LONDON — Rishi Sunak will be appointed UK prime minister this week after his last remaining rival Penny Mordaunt dropped out of the Tory leadership contest.
Sunak, the former chancellor, won the public support of almost 200 of his Conservative MP colleagues to succeed Liz Truss, who resigned last Thursday after a chaotic six weeks in office.
It caps a remarkable political comeback for Sunak, who only last month was defeated in a head-to-head leadership contest with Truss and was subsequently excluded from her top team.
“I am humbled and honored,” he said. “It is the greatest privilege of my life to serve.”
Mordaunt, who trailed Sunak in terms of support from her parliamentary colleagues, announced her withdrawal from the contest just as MPs’ nominations closed at 2 pm on Monday. Her decision avoids the need for a vote among the wider Conservative Party membership, who would have been balloted this week for a final decision.
“This decision is an historic one and shows, once again, the diversity and talent of our party,” Mordaunt said, hailing the man who will now become the UK’s first British-Asian prime minister. “Rishi has my full support.”
Sunak, 42, is expected to take office on Tuesday once a meeting with King Charles III has been agreed. Truss remains prime minister until the formal handover of power.
Confirming the announcement, Graham Brady, chairman of the 1922 committee of Tory backbenchers which oversees leadership elections, said he had received just a single nomination for the leadership.
“Rishi Sunak is therefore elected as leader of the Conservative Party,” he told Tory MPs, who banged desks and cheered in the oak-paneled House of Commons committee room where they had gathered to hear the result.
Sunak, who has barely spoken in public since his defeat to Truss was confirmed on September 5, made a brief address to the nation on Monday afternoon.
“I pledge that I will serve you with integrity and humility,” he said, “and I will work day in, day out to deliver for the British people.”
Although Sunak faces intense pressure from the opposition Labor Party to call a general election following weeks of political turmoil, under the UK’s parliamentary system he will be under no obligation to do so until January 2025, as he now commands the confidence of the largest party in the House of Commons.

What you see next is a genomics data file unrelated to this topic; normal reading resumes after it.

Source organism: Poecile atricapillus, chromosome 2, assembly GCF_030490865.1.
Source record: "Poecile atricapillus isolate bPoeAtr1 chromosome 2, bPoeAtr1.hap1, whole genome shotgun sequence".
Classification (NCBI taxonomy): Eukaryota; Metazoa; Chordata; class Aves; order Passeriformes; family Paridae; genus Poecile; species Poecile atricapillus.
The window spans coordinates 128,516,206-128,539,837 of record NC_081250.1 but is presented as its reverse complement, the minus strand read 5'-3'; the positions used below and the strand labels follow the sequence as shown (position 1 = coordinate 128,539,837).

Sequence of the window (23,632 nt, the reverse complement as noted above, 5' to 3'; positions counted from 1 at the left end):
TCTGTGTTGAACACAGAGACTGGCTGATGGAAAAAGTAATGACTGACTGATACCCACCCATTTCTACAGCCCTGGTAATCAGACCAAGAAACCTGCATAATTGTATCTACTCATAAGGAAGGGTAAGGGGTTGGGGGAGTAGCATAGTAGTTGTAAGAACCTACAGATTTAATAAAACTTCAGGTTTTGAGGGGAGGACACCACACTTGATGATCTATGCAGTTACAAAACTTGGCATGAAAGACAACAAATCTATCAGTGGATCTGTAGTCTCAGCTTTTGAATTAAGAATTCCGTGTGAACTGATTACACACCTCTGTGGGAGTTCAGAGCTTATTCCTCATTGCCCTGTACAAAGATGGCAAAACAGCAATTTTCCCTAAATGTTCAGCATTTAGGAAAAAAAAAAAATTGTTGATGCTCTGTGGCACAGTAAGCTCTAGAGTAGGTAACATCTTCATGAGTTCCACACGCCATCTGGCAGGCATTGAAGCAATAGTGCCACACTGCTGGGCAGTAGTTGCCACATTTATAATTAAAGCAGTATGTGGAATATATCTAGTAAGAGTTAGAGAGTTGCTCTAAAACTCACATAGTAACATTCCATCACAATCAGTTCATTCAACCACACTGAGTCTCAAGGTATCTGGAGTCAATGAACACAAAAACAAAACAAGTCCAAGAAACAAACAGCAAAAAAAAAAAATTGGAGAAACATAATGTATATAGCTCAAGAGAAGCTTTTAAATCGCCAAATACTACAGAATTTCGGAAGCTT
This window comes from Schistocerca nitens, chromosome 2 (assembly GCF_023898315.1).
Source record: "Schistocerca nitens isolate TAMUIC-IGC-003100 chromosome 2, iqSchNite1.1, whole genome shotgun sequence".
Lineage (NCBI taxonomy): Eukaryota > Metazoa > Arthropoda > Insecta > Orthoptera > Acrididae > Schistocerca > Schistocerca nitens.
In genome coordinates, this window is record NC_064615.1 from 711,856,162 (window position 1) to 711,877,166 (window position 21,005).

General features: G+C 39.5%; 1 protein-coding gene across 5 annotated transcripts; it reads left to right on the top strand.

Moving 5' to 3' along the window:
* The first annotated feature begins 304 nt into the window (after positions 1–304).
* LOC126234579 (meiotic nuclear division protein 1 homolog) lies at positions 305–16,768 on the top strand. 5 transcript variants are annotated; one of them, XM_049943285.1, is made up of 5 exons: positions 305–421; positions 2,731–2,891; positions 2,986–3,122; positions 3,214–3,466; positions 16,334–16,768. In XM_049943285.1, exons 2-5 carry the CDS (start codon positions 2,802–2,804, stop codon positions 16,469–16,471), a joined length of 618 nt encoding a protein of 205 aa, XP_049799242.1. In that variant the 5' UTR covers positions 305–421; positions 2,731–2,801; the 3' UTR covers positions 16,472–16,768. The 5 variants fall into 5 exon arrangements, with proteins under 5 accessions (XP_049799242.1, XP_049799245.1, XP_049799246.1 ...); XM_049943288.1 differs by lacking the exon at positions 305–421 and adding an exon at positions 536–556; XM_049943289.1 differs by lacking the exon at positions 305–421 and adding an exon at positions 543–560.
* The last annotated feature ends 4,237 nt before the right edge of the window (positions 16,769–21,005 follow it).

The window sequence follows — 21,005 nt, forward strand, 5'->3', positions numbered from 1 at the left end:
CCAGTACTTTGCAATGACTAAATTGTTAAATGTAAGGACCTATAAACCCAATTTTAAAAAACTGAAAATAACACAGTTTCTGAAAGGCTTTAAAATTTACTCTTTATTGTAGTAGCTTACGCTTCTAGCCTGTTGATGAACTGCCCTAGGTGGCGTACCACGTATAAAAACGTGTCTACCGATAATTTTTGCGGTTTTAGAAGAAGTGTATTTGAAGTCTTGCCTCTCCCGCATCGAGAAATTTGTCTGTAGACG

Sunak’s coronation also follows a decision by Boris Johnson to pull out of the contest. The former prime minister, who was ousted in July, had been mulling a second tilt at the job after a weekend spent canvassing Tory MPs.
But Johnson said on Sunday evening that it was “not the right time” for him to attempt a comeback and suggested he would not be able to govern effectively without “a unity party in parliament”.
Critic of ‘fairytale’ economics
Sunak was chancellor for over two years following his appointment in February 2020, and steered the UK economy through the coronavirus pandemic before resigning in the summer in an act that helped bring down Johnson’s premiership.
He stood in the Tory leadership race that followed but was defeated in a final head-to-head contest with Truss, who secured 57.4 percent of votes from the grassroots party.
Throughout the contest Sunak was a vocal critic of Truss’ controversial economic program, using a live TV debate to tell her: “Borrowing your way out of inflation isn’t a plan, it’s a fairytale.” He warned repeatedly — and presciently — that Truss’ debt-funded tax cuts would push up interest rates and send mortgage payments.
He will now be tasked with turning Conservative Party fortunes after the precipitous drop in the polls that followed Truss’ disastrous economic program — much of which has already been abandoned.
Labour’s Deputy Leader Angela Rayner said Sunak had been appointed to the UK’s top job “without him saying a single word about how he would run the country, and without anyone having the chance to vote.”
She repeated the opposition’s call for a general election, adding: “Rishi Sunak has no mandate and no idea what working people need.”